TUSCALOOSA, Alabama – A paper co-authored by a University of Alabama researcher and her advisor is featured on the cover of the Journal of Vacuum Science and Technology.
The SEM image of carbon nanotubes after densification process before electrodeposition of copper is on the cover of the journal’s March/April 2015 edition.
The paper in the journal is authored by Dr. Ying Feng, a post-doctoral researcher under Dr. Susan Burkett, the Alabama Power Foundation Endowed Professor of Electrical and Computer Engineering. Feng is sponsored by the Research Stimulation program on campus.
The paper is entitled “Fabrication and Electrical Performance of Through Silicon Via Interconnects Filled with a Copper/Carbon Nanotube Composite.”
The abstract states: “In this work, through silicon vias (TSVs) were fabricated using a materials system consisting of a composite of copper (Cu) and vertically grown carbon nanotubes (CNTs) as a possible solution to the problems encountered when using Cu-based interconnects. A metallic seed layer, tungsten, was deposited prior to CNT growth. Tungsten replaces Cu as a seed layer due to the thermal sensitivity of Cu at CNT growth temperatures. CNTs were grown both on the wafer surface and inside the silicon vias by chemical vapor deposition (CVD). A self-directed densification process was applied to modify the shape of the CNTs from a forest with equal top and bottom dimensions into bundles with a significantly smaller dimension at the top compared to the bottom. This process maximizes the contact area between the Cu electroplating solution and the CNTs. Cu was deposited by periodic pulse electroplating after CNT growth to form the Cu/CNT composite. Wafer thinning and polishing completed the TSV fabrication forming a test configuration to evaluate electrical performance. Experimental results were compared for interconnects filled with pure Cu to those filled with the Cu/CNT composite. The results indicate potential application of the Cu/CNT composite as a TSV interconnect material.”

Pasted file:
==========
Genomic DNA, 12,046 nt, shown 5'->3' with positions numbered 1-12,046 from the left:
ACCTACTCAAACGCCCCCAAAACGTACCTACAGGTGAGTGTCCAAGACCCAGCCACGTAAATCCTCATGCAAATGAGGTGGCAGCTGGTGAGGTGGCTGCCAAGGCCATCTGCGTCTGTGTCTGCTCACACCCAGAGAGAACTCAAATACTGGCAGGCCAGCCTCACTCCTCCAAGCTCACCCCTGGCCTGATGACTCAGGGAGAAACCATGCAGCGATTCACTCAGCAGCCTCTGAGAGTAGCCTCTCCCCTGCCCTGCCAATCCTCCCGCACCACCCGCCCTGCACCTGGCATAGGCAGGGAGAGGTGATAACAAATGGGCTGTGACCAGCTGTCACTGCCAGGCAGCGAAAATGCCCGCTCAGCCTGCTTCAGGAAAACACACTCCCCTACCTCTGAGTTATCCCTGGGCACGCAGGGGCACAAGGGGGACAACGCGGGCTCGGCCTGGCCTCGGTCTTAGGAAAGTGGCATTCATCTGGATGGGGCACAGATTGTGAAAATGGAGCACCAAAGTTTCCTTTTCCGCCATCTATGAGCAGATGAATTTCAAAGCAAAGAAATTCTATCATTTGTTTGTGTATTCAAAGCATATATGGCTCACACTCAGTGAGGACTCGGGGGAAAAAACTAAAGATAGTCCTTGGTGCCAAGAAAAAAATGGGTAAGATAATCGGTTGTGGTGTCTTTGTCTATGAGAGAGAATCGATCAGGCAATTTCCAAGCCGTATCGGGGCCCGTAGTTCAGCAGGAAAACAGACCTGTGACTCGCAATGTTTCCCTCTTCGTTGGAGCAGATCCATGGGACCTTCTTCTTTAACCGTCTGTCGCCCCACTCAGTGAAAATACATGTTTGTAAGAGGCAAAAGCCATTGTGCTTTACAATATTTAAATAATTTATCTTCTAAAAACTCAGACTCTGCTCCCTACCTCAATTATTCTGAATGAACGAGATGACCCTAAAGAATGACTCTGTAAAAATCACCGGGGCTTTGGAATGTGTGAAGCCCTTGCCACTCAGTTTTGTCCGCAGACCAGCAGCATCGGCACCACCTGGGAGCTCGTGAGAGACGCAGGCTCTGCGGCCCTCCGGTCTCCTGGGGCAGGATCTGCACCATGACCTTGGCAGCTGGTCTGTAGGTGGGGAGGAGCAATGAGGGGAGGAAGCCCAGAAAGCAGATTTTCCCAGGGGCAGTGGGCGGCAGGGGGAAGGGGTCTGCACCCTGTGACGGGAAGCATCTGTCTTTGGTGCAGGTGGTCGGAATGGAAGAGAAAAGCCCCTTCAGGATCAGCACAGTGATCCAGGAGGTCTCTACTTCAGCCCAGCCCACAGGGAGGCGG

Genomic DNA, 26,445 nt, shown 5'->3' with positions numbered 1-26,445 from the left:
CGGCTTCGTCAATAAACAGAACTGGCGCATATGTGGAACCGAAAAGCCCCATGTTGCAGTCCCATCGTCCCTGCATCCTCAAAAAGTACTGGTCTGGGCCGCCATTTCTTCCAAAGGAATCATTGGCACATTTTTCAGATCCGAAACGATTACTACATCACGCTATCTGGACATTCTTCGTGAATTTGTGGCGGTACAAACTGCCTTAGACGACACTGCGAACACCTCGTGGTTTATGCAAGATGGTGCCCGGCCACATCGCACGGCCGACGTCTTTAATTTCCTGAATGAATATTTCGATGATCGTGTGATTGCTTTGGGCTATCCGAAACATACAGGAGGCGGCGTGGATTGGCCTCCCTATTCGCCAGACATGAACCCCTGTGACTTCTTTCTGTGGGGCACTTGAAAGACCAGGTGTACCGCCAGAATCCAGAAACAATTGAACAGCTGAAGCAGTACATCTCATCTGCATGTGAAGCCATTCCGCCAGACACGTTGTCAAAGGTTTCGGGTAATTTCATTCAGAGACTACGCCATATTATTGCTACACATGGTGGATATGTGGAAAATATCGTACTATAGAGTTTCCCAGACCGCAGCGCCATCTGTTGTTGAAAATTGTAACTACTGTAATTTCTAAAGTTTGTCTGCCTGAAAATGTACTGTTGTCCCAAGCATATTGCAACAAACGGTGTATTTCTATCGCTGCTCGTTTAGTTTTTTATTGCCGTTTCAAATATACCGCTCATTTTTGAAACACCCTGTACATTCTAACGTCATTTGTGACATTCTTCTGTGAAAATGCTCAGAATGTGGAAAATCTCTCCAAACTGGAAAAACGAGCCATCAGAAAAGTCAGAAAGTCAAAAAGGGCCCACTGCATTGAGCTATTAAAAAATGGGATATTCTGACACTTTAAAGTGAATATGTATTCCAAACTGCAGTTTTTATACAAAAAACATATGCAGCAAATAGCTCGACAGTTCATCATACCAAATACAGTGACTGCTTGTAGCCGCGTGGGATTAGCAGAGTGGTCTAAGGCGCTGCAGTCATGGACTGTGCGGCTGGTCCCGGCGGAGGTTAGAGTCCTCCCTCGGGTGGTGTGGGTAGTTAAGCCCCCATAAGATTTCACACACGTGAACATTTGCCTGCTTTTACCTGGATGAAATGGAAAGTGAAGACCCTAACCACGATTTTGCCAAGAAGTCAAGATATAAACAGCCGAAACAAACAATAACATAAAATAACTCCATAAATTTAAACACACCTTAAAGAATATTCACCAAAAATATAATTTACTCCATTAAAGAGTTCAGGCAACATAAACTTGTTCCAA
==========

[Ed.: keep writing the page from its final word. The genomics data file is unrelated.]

In 1837, The University of Alabama became one of the first five universities in the nation to offer engineering classes. Today, UA’s College of Engineering has more than 5,800 students and more than 130 faculty. In recent years, students in the College have been named USA Today All-USA College Academic Team members, Goldwater, Hollings, Portz, Boren, Mitchell and Truman scholars.